A contract with a private company that helps Kane County identify jail inmates who entered the country illegally is facing criticism about possibly providing a financial incentive to arrest and deport people.
The county contracts with Justice Benefits Inc. to secure federal grant money available to local jails that incur costs associated with housing inmates who entered the country illegally. The company identifies the inmates who fit that description, then applies for the federal funds and splits the money with the county. The agreement netted nearly $4.4 million over the past 12 years.
Justice Benefits Inc. received a 22 percent cut, or roughly $962,000.
That contract is now up for renewal. This time, Justice Benefits Inc. would receive an 18 percent cut for the first four years.
But county board members Brian Pollock and Doug Scheflow said Friday they find it troubling that a private company is getting any cut whatsoever. It doesn't pass the smell test, Scheflow said at a meeting of the county board's judicial and public safety committee.
"It's just an odd thing, to me, to pay someone a commission for identifying noncitizens," Scheflow said. "I'm assuming it's all legal."
Kane County State's Attorney Joe McMahon said he had not personally reviewed either the expiring contract or the pending new deal. But he said everything presented about the contract Friday sounded perfectly legal.
Pollock said it's not the legal aspect he is worried about. He said he's heard from several constituents that, unlike many local municipalities, Kane County will jail you for certain traffic offenses as a prelude to deporting someone if they are identified as having entered the country illegally.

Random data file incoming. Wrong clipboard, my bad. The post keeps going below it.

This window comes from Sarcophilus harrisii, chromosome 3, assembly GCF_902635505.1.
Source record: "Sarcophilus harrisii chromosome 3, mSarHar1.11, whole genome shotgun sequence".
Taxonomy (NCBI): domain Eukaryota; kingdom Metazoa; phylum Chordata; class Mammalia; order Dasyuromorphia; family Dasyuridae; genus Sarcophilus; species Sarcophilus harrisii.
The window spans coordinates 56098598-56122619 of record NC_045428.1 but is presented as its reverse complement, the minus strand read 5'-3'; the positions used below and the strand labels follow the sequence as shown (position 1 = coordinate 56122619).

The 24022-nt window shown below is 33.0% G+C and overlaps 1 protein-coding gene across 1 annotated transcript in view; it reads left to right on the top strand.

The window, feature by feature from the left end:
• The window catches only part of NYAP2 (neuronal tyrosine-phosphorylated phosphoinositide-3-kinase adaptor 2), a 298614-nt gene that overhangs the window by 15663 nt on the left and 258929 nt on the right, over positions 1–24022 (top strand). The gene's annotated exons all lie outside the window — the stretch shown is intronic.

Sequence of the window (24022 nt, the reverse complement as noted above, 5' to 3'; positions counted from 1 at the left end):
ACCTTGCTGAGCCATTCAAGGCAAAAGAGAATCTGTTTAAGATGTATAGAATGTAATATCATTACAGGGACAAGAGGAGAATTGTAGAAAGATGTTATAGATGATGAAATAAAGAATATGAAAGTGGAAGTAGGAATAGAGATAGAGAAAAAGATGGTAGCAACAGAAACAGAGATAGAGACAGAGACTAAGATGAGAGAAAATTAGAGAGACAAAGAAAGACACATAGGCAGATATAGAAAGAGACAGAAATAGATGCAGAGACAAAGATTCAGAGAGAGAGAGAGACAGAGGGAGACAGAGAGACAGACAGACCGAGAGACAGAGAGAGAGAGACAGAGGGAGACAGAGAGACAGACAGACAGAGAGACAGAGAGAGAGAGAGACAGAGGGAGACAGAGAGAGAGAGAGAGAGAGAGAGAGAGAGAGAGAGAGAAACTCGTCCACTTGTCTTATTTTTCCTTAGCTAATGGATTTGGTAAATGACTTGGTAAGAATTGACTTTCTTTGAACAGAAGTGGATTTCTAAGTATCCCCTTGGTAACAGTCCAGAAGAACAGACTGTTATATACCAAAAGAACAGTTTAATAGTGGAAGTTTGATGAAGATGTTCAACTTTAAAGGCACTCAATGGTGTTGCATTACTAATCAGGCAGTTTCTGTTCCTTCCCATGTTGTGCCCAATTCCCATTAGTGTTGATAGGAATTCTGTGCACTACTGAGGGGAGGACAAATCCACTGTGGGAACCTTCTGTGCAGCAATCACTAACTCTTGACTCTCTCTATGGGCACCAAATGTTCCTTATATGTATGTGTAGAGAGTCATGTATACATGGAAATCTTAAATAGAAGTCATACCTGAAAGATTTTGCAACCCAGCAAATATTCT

"This company is looking out for its own interests," Pollock said. "They are looking to identify as many people as they can. That does seem to conflict with what our law enforcement goals are. If people are not citizens, and we think (federal immigration officials) should take care of them, we should take care of that."
Three sheriff's deputies assured board members Pollock that Justice Benefits Inc. has no interaction with federal immigration officials. The company's only job is to identify inmates eligible for federal reimbursement funds, the deputies said. Immigration officials do their own, independent check of the inmate roster to identify people they want detained for possible deportation, they said.
Pollock said the issue is not if the county should be involved in possibly deporting people for traffic offenses. He's more concerned about paying a company a commission to identify inmates who entered the country illegally and the profit motivations that can inspire.
Pollock stopped just short of saying the agreement could inspire racial profiling.
"I won't go that far, but I will say that a company whose goal is to make money will look for more ways to make money," Pollock said. "That leads to looking for more people who may not have been part of the original group identified."
Sheriff Pat Perez could not be immediately reached for comment about the inmate identification and deportation process. But federal law enforcement and immigration officials refined policies late last year to address the idea that people arrested on charges of minor traffic offenses were getting deported.
Such deportations have a chilling impact on people reporting crimes and otherwise cooperating with police, officials said at the time of the change.
The new guidelines call for a deportation focus on people who entered the country illegally and have been convicted of serious or violent crimes such as felonies, drunken driving or sexual abuse.
The pending contract renewal with Justice Benefits Inc. must be approved by the full county board.